their existing processes.

That second document also clarifies that any staff who 'opt-out' must be re-enrolled every three years.

iwillbemrsminty Wed 17-Feb-16 20:19:05

Watching and reading with interest. I'm due to do this shortly, I'm sole accounts manager / legal cashier in a small solicitors office with 2 partners and 14 staff. Dreading it to be honest. More work to add to my job description!

TalkinPeace Wed 17-Feb-16 22:10:41

arthur
the scheme I have just set up has gone straight in with 3%:6% as we cannot be faffed with changing the rates later as they climb

you need to see if your current scheme complies - if it does then just AE everybody into it

DiscoDancer Wed 17-Feb-16 22:22:02

Marking place

errorofjudgement Wed 17-Feb-16 22:31:15

We are going through this at the moment. We currently have a company pension scheme that is more generous. However, we are planning to AE all other staff at 1/1% as we know there are staff who have chosen not to join the current scheme as they cannot afford to spare the cash.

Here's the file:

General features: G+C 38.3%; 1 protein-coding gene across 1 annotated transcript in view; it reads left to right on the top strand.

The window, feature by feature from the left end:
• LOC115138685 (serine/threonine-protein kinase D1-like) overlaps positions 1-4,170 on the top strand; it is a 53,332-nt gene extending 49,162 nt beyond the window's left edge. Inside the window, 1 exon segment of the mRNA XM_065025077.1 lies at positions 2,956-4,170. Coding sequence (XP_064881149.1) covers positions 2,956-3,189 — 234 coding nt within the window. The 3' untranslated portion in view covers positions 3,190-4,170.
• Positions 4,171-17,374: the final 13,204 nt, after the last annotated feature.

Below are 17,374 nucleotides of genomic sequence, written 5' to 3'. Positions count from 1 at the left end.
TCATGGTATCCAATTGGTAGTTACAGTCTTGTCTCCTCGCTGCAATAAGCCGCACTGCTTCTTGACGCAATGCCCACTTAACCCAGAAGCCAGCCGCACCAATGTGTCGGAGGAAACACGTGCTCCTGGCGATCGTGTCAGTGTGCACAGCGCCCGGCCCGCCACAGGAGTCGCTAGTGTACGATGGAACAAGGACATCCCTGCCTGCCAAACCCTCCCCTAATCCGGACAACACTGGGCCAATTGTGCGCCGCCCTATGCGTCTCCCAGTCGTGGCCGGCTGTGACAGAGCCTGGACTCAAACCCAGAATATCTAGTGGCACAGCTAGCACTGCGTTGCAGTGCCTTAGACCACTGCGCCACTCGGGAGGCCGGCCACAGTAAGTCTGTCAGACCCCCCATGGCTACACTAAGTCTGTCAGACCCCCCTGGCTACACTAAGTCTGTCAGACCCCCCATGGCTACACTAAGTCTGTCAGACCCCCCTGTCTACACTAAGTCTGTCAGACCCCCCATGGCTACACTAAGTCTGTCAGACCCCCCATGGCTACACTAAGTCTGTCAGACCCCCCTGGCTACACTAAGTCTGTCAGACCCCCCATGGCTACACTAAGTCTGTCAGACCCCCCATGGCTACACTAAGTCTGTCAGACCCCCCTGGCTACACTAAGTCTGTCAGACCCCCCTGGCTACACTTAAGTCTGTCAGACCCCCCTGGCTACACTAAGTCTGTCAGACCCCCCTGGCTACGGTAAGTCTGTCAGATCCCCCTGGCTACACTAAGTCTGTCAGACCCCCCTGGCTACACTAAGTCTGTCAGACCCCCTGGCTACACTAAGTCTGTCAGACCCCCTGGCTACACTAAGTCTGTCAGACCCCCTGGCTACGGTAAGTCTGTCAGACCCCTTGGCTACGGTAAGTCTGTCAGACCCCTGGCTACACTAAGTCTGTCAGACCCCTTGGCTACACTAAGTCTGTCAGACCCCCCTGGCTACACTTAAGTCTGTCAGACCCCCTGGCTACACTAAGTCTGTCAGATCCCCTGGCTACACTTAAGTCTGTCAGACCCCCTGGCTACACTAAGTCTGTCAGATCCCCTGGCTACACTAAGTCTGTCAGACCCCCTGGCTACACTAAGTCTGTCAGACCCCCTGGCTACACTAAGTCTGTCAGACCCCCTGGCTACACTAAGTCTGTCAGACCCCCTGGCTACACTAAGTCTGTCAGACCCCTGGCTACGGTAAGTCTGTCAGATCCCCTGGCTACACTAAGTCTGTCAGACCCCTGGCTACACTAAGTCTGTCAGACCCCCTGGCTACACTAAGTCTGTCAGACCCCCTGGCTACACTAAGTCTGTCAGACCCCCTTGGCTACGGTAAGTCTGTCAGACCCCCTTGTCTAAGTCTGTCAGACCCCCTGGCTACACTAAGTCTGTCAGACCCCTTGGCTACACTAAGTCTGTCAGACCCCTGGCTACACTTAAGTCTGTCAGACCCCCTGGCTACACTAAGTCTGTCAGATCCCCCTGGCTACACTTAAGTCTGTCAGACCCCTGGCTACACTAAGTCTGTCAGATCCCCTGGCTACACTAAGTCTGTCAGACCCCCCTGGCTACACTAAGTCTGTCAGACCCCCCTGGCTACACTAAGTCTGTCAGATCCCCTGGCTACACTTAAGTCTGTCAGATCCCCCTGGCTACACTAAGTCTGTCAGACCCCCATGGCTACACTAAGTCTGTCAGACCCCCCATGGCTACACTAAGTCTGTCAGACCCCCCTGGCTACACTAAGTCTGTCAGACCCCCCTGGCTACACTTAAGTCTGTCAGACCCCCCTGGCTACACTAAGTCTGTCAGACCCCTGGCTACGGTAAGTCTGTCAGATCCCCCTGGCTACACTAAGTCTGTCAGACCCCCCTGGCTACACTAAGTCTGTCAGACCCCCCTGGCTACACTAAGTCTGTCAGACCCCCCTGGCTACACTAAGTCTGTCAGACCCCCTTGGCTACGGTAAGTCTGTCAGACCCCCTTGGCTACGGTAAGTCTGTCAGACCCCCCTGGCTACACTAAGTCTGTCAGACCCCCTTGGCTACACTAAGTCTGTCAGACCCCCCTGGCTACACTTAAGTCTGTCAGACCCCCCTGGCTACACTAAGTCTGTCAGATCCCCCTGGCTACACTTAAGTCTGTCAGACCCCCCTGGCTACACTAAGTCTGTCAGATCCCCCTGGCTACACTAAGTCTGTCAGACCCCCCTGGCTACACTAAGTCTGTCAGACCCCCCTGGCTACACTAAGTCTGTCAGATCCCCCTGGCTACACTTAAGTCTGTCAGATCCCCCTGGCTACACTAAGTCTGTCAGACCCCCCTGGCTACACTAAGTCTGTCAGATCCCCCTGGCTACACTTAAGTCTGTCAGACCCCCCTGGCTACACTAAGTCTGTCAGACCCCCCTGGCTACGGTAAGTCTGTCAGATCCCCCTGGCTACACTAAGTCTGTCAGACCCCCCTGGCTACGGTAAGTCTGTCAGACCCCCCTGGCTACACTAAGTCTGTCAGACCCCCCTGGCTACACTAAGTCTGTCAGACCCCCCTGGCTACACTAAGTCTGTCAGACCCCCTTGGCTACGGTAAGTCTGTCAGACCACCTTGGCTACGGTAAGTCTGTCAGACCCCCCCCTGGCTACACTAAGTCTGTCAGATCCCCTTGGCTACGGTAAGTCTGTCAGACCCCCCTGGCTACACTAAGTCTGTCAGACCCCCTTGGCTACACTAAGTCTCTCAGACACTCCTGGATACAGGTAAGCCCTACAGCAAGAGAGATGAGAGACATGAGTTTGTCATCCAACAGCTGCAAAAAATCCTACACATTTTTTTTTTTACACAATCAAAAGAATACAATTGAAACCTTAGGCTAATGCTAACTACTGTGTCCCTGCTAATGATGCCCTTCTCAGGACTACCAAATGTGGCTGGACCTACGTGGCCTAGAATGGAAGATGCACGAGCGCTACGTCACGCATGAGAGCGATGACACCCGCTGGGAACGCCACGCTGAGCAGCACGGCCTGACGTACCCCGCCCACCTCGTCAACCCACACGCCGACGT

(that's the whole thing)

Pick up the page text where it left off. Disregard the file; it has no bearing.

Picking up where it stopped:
Staff can then choose to opt out, stay at that rate, or increase the rate they contribute over time.
Obviously as the rules change we will need to up the minimum do we comply with the rules.
I'm dreading the actual
Implementation as the problems/requests/howls of snguish will hit at the same time as our financial year end

caroldecker Thu 18-Feb-16 00:03:11

error just put them in the same scheme, they can opt out easily and get any contributions back.

RVPisnomore Fri 19-Feb-16 09:41:36

Be careful, if the individuals are those that have to be AE'd if they don't opt out in time they won't be able to get contributions back, it's not allowed under the legislation.

redhat Fri 19-Feb-16 09:44:42

It can be tricky. I do a lot of it for clients. the key is setting up the admin/diary systems so that everything runs as smoothly as possible.

TooMuchOfEverything Fri 19-Feb-16 09:45:49

We have gone with Peoples Pension and they have been very helpful and efficient for people transferring their pots from the old scheme. Although I haven't got round to doing mine.

skyeskyeskye Mon 22-Feb-16 14:07:05